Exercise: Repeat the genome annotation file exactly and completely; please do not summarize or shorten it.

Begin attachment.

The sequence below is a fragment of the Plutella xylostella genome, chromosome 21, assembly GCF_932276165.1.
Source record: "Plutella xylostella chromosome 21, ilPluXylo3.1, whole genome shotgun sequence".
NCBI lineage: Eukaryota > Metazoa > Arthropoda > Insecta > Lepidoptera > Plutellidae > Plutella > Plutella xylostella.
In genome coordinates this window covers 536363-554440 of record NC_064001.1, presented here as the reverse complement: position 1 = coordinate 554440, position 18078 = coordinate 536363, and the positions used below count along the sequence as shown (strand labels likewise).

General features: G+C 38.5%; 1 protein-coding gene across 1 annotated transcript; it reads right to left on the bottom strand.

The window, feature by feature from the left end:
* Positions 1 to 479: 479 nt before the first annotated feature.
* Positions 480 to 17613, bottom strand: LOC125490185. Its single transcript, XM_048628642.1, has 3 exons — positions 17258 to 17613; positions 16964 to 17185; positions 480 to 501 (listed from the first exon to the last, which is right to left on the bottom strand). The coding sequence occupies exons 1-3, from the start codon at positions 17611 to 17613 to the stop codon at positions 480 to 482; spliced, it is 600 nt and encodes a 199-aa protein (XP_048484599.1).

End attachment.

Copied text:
The sequence below is a fragment of the Plutella xylostella genome, chromosome 21, assembly GCF_932276165.1.
Source record: "Plutella xylostella chromosome 21, ilPluXylo3.1, whole genome shotgun sequence".
NCBI lineage: Eukaryota > Metazoa > Arthropoda > Insecta > Lepidoptera > Plutellidae > Plutella > Plutella xylostella.
In genome coordinates this window covers 536363-554440 of record NC_064001.1, presented here as the reverse complement: position 1 = coordinate 554440, position 18078 = coordinate 536363, and the positions used below count along the sequence as shown (strand labels likewise).

General features: G+C 38.5%; 1 protein-coding gene across 1 annotated transcript; it reads right to left on the bottom strand.

The window, feature by feature from the left end:
* Positions 1 to 479: 479 nt before the first annotated feature.
* Positions 480 to 17613, bottom strand: LOC125490185. Its single transcript, XM_048628642.1, has 3 exons — positions 17258 to 17613; positions 16964 to 17185; positions 480 to 501 (listed from the first exon to the last, which is right to left on the bottom strand). The coding sequence occupies exons 1-3, from the start codon at positions 17611 to 17613 to the stop codon at positions 480 to 482; spliced, it is 600 nt and encodes a 199-aa protein (XP_048484599.1).